Tuesday, August 2, 2016

What might it be like to live in a future climate-changed world some 300 years from now (or even now, for that matter?)

A writer in Australia has penned an Op-Ed opinion article about ''what it might be like to live in a future world,'' and while they did not put it online yet with a link, here are some excerpts to ponder before the link appears.


 • ''The relevance of the general principle of storytelling to the specific situation of climate change was crystallised with the coining of the term  ‘cli-fi’ (an abbreviation of ‘climate fiction’), introduced by an American journalist and climate change activist who founded the cli-fi.net website.  He has stated explicitly that he does not own the ‘cli-fi’ term, and that the genre should and will find its own way.''

  ''One author, Margaret Atwood, stated at one point that she preferred to refer to her work as ‘speculative fiction’ but later sent a tweet containing the term ‘cli-fi’ which immediately extended the reach and popularity of the term. The wheel is still in spin, the situation characterised by movement, energy and uncertainty.''

 ''The work that has emerged under the cli-fi umbrella is extremely varied. At one end of the spectrum is post-apocalyptic writing, portraying a future where society has been devastated by war, disease or environmental disaster of known or unknown cause.''

 ''As might be expected, the quality of the literary offerings is similarly varied. Some are written primarily for entertainment,  ...others as serious literature and deeply thought-provoking. ''

 ''A good cli-fi novel does what every good novel does – takes us inside the mind of one or more characters who find themselves facing certain challenges......We do not need to re-invent the discipline of literary criticism in order to evaluate a cli-fi novel: each work can be judged on its own merits.''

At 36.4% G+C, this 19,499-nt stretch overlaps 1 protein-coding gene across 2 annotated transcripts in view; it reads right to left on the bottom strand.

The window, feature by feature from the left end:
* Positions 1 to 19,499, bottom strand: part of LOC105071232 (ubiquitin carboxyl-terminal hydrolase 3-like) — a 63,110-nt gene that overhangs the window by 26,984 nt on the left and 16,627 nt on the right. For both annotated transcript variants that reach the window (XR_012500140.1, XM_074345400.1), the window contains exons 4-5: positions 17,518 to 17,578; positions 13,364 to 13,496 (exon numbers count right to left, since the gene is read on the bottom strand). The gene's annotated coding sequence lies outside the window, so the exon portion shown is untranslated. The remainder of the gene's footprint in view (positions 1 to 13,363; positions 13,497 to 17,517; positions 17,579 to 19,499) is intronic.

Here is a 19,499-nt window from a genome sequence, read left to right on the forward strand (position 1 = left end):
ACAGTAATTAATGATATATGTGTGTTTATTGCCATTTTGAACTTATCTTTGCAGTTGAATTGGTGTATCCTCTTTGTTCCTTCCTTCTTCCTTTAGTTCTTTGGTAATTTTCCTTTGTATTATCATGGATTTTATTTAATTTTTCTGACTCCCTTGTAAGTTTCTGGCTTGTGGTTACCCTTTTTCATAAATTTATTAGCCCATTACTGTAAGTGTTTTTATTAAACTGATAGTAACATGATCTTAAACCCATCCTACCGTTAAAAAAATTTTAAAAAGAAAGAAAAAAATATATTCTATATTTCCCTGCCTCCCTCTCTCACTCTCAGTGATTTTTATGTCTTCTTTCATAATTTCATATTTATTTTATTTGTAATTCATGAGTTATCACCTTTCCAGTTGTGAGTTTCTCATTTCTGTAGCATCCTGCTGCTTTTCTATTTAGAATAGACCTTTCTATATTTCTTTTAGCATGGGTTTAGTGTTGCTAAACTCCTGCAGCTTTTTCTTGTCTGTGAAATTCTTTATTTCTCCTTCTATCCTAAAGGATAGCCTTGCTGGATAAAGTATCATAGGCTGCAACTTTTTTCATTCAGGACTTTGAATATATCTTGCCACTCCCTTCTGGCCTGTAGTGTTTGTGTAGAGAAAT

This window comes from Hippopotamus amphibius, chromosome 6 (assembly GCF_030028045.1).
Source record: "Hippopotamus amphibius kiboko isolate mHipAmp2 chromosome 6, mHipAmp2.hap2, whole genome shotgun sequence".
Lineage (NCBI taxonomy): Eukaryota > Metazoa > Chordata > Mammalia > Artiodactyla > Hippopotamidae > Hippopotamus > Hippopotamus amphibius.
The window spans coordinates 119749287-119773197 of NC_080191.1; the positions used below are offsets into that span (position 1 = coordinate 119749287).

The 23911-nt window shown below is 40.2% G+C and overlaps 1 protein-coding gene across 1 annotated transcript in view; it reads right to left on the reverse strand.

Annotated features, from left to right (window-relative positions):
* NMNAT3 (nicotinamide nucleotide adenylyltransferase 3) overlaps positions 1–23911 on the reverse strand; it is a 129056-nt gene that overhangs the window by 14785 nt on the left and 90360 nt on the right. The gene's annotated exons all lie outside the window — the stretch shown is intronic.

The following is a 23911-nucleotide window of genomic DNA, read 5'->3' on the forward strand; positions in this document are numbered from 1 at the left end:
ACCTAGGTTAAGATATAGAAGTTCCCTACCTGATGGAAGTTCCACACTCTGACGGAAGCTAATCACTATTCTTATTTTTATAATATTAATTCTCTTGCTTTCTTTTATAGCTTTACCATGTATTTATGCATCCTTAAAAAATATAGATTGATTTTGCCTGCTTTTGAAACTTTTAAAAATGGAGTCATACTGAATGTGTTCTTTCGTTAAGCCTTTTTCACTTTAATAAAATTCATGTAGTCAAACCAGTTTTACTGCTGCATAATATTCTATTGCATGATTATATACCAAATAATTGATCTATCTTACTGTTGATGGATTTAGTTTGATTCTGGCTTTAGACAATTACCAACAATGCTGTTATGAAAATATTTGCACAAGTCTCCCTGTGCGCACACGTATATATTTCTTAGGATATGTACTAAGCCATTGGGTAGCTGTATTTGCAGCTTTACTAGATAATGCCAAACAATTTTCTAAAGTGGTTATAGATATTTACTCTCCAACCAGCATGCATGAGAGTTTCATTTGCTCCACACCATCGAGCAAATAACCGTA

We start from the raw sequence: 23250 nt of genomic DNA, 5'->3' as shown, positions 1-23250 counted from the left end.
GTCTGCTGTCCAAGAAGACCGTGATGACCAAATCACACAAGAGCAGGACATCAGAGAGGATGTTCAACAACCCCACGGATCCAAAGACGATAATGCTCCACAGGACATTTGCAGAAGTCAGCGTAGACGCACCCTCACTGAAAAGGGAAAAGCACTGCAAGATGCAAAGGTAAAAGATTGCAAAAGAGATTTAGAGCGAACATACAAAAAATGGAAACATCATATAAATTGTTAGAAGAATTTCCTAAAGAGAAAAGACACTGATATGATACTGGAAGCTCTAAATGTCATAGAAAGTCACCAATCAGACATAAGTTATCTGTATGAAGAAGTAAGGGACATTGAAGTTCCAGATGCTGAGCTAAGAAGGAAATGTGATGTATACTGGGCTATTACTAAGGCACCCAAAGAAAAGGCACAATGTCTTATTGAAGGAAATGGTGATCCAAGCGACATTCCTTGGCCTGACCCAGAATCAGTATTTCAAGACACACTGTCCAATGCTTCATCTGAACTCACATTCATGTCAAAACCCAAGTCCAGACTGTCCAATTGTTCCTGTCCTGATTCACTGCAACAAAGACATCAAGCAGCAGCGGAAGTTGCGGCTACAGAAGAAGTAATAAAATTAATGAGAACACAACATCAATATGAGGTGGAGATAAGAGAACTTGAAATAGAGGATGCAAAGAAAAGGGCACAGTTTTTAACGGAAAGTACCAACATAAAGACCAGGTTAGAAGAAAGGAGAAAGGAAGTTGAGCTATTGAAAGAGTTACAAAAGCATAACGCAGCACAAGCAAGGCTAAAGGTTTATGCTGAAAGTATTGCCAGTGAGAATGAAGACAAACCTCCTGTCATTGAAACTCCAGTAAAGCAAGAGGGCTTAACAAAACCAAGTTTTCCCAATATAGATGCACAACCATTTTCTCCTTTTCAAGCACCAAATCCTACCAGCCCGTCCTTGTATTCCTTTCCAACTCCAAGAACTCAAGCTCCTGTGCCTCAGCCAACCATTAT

• [So,] what of the potential cli-fi readership? Are cli-fi authors writing only for the ‘converted’, for those already tuned in to the scale of the crisis, or can the literature reach out to a wider audience.''

 ....''cli-fi opens a window to knowing about the frightening and distressing situations heading towards us without our becoming overwhelmed. We can put a book down to give ourselves time to process what we have read.''

 ''There are signs that the idea of entering a fictional altered world in order to engage with the difficulties and uncertainties associated with climate change is gaining ground. Amazon now includes ‘cli-fi’ as a separate genre category...''

 • " In coining and promulgating the ‘cli-fi’ descriptor, the activist behind the term has done us all – authors and readers alike - a great service. An umbrella has been opened under which books and films and plays and TV series that engage with the greatest threat ever to have faced humanity can be gathered - and hence be found.''


CW Owens said...

Genre characterization should not become an obsession. Pigeonholing and sales categories are fine, but anthropogenic climate change is a serious issue, and all serious issues become subjects for writers.


Clarke, thanks for chiming in here. I don't think the author of that piece is ''obsessed'' with any particular literary genre, and they do treat Anthropogenic climate change as a very serious issue, as you will see when their oped is published later in the year. Genre labels are not important at all; I fully agree with you. -- Cheers, Dan